Download the Third Sector iPad edition

Oxfam

The aid and development charity has launched a new fundraising campaign to show supporters how their donations are spent

Jodie Sandford visited Zimbabwe for Oxfam
Jodie Sandford visited Zimbabwe for Oxfam

What is it?

Earlier this year, Jodie Sandford became the first person to take part in the See For Yourself campaign when she travelled to Zimbabwe to see first-hand how her monthly donations to Oxfam were being spent. Her personal and unscripted view of Oxfam’s work in action was filmed and forms the basis of the campaign, which was launched this week with television, print and online advertising.

What did Jodie do?

Jodie, an IT manager from Yorkshire, visited an Oxfam water project that provides the community in the Gutu District of Zimbabwe with sustainable and reliable food sources. She met the local people, asked questions and reported back with a personal account of her thoughts and feelings about Oxfam’s work.

Why did Oxfam do it?   

Oxfam’s Paul Vanags, head of public fundraising, says: "Oxfam knows just how much of a difference our donors’ support makes to people in need around the world, but we don’t want the public to just take our word for it. Jodie gives a genuine insight into where money donated to Oxfam is spent, so we hope the public will really engage with the campaign and it will encourage lots of people to sign up to give regular donations."

Where can people see the film?

The film can be viewed on the charity’s campaign website and is also hosted on YouTube. The campaign website features a Q&A session with Jodie and the charity to answer questions such as "Who paid for the trip?" and "Where does the money actually go?"

View the video here:

How was the campaign promoted?

Jodie sent back regular video messages during her trip that were uploaded to Oxfam's Google+ page as part of an exclusive deal with the social networking site. She took part in a Twitter chat on Monday, answering questions about her trip.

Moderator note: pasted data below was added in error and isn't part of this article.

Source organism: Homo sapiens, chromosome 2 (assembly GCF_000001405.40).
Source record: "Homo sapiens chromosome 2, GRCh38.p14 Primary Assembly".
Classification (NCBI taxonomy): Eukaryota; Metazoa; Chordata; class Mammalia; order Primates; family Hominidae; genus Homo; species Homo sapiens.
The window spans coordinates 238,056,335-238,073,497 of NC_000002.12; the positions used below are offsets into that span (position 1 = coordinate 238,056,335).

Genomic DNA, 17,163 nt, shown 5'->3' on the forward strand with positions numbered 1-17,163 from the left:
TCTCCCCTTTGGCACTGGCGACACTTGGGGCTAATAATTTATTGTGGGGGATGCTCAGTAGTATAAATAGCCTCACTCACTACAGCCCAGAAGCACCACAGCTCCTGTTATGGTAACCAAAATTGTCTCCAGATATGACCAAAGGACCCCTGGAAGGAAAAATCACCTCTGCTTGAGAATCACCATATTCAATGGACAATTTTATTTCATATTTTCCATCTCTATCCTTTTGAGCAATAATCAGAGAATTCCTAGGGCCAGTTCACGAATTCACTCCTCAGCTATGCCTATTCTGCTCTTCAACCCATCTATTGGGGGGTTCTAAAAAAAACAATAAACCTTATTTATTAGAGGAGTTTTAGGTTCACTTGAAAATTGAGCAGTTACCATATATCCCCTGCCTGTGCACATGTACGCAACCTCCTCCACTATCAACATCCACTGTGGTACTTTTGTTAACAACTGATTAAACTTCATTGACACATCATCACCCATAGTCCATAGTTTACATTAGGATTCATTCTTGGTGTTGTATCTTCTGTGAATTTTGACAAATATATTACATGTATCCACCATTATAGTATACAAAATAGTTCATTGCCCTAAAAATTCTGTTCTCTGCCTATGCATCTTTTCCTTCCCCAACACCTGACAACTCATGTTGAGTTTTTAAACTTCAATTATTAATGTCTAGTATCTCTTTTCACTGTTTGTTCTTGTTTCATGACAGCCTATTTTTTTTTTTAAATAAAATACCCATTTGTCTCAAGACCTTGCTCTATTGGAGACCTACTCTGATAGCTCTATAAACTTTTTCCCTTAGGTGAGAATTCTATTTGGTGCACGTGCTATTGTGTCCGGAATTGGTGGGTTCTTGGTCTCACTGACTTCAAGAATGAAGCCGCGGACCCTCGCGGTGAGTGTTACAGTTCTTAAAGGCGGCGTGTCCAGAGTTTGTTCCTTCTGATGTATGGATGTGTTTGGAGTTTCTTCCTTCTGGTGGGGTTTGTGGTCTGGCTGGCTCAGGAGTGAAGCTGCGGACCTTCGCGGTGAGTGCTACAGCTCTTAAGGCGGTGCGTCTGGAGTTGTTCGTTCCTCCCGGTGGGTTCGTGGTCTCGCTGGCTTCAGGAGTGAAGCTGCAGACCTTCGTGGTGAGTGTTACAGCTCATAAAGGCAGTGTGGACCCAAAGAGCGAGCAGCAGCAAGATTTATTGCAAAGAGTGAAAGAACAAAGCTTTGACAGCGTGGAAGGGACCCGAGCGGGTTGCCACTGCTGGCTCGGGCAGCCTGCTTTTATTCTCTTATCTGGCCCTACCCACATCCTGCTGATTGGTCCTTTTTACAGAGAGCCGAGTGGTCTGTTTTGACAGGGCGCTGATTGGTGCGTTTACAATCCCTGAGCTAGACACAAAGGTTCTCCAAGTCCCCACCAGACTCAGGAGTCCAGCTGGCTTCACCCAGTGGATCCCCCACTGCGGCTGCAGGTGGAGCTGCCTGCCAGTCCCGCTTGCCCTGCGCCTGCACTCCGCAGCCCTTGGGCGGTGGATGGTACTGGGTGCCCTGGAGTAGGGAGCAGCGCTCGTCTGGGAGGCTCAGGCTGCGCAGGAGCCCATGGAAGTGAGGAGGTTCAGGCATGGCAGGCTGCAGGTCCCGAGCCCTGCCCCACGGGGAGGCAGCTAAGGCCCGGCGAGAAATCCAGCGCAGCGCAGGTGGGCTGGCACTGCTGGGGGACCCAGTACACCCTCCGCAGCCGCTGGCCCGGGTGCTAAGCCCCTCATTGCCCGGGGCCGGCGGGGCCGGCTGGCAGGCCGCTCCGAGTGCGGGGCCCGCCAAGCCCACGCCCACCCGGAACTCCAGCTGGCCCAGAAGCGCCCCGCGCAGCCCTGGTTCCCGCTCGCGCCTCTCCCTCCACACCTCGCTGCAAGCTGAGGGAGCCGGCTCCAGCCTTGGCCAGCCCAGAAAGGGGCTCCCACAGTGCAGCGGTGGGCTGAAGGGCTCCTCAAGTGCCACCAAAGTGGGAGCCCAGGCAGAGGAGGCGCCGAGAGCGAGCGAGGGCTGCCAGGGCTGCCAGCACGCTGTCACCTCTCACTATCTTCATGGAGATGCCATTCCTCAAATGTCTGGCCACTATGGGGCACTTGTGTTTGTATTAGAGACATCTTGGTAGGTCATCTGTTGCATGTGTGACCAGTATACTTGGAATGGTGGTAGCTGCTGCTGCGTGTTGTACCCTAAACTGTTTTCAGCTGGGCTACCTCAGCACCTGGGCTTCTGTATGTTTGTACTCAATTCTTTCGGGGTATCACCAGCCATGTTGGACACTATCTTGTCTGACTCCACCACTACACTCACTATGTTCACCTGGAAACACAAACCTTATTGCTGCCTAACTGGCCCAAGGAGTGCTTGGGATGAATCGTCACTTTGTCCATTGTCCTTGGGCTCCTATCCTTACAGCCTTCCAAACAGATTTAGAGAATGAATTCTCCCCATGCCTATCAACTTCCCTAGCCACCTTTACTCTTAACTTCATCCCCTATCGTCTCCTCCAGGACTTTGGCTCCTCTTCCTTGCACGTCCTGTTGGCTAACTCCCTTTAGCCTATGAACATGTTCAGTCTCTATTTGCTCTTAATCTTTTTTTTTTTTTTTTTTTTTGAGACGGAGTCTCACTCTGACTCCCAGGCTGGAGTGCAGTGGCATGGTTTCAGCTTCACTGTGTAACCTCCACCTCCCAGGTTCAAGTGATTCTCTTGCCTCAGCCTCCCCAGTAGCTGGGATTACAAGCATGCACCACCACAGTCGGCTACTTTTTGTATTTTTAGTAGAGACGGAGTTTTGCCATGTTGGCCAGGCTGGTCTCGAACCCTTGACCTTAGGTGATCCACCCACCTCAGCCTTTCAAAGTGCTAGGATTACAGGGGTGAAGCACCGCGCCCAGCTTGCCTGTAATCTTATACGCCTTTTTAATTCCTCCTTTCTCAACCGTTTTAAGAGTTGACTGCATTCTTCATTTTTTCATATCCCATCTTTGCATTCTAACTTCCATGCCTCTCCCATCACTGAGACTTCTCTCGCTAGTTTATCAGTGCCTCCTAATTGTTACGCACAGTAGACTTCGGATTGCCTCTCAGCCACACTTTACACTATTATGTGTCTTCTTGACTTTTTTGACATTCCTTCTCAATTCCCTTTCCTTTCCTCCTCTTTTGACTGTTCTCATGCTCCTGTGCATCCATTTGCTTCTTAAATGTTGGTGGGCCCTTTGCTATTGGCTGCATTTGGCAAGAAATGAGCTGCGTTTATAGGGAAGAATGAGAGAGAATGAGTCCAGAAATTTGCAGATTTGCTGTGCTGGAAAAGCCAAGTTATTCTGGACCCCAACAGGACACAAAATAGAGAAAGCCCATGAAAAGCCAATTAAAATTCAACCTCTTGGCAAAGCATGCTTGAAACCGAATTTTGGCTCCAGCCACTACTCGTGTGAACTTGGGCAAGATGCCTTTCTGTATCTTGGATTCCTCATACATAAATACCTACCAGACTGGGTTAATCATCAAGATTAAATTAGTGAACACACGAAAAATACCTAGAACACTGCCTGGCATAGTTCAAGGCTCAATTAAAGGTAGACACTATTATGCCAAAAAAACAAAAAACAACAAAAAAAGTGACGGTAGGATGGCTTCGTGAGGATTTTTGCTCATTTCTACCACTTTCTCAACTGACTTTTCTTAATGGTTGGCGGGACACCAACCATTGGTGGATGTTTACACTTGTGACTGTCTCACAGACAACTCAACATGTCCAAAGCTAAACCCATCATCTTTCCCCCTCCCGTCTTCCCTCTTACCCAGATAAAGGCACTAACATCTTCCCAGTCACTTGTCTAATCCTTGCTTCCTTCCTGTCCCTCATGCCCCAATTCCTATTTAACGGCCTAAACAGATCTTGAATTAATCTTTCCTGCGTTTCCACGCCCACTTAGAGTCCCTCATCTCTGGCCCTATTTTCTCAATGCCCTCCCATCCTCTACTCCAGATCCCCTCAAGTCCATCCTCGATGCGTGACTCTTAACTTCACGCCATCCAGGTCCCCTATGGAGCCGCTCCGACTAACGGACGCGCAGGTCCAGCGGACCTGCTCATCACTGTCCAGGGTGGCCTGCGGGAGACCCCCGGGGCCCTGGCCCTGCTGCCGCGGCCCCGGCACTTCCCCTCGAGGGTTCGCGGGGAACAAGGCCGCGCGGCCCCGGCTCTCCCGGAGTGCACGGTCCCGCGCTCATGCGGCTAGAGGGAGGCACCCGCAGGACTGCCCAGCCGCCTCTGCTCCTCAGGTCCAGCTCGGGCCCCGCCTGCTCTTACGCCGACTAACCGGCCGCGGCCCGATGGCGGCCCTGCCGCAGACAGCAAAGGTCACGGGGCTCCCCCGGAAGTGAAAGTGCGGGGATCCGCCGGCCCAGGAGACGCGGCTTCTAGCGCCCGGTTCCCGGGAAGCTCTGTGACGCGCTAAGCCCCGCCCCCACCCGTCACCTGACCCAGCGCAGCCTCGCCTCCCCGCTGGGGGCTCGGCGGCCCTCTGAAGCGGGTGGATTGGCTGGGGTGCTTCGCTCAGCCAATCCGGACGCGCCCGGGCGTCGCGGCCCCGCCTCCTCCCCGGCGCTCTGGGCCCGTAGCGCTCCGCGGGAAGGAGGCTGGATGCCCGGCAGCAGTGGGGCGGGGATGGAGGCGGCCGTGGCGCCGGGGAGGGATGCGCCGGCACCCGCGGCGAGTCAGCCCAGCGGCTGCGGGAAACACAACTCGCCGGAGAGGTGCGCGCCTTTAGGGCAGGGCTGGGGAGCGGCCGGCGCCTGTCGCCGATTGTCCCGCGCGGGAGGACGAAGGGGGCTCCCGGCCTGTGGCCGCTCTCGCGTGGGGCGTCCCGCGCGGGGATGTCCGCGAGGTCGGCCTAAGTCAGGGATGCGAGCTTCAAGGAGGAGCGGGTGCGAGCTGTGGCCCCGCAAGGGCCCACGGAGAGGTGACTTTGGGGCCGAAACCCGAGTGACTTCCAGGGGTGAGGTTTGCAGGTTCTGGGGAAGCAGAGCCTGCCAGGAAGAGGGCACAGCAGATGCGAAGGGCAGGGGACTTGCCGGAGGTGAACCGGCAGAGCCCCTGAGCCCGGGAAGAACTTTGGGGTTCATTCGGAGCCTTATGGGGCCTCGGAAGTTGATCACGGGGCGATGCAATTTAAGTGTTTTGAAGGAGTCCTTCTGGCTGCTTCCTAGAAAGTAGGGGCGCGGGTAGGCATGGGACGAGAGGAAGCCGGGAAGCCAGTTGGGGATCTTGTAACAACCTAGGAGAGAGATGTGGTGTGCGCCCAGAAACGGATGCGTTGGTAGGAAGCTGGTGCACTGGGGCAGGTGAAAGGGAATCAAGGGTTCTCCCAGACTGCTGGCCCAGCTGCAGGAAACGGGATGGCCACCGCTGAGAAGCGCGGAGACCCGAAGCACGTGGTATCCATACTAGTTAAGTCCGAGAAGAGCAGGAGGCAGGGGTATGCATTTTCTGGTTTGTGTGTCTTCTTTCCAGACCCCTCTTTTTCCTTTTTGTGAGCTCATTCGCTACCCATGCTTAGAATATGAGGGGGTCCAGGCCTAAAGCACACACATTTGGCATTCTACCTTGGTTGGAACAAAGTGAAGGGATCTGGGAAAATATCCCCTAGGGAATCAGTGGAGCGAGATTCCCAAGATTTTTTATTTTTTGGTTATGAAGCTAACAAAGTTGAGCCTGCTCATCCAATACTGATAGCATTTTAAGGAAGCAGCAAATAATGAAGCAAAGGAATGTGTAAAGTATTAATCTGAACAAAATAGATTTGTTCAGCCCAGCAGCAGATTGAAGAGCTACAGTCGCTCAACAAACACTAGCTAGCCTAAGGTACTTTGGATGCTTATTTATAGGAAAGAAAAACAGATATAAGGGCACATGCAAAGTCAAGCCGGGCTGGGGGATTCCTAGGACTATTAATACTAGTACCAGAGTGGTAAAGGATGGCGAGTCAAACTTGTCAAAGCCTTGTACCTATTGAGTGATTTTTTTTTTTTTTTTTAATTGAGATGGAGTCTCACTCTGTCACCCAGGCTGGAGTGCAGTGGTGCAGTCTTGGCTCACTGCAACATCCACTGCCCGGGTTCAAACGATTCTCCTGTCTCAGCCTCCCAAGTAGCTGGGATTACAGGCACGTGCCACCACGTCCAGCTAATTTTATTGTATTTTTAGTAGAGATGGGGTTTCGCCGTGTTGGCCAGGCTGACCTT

Third Sector verdict:

The campaign picks up on a popular public concern about how charity donations are spent. Sending a member of the public to view Oxfam's projects in Zimbabwe allows supporters to see Jodie's true reactions and provides a credible channel for the public to witness how their money is spent.

Before commenting please read our rules for commenting on articles.

If you see a comment you find offensive, you can flag it as inappropriate. In the top right-hand corner of an individual comment, you will see 'flag as inappropriate'. Clicking this prompts us to review the comment. For further information see our rules for commenting on articles.

comments powered by Disqus
Follow us on:
  • Facebook
  • LinkedIn
  • Twitter
  • Google +

Latest Jobs

Forthcoming Events

Leaders in Fundraising

  • Tue 14 Apr 2015
  • ILEC Conference Centre, London

Big Donor Summit 2015

  • Wed 15 Apr 2015
  • ILEC Conference Centre, London

Digital Edge

  • Thu 16 Apr 2015
  • ILEC Conference Centre, London

Leaders In Fundraising

London, 14 April 2015

Big Donor Summit

London, 15 April 2015

RSS Feed

Third Sector Insight

Sponsored webcasts, surveys and expert reports from Third Sector partners

Markel

Expert Hub

Advice on risk from a specialist insurer

Flooding - a bigger risk than ever

As winter approaches, Wendy Cotton of charity insurance specialist Markel explains how you can protect your charity against damage by flooding

How to reduce theft at your charity

Maximising security on your premises, using deterrents such as SmartWater and ensuring computer systems are secure can all prevent a theft occuring, says Wendy Cotton, a charity insurance expert at Markel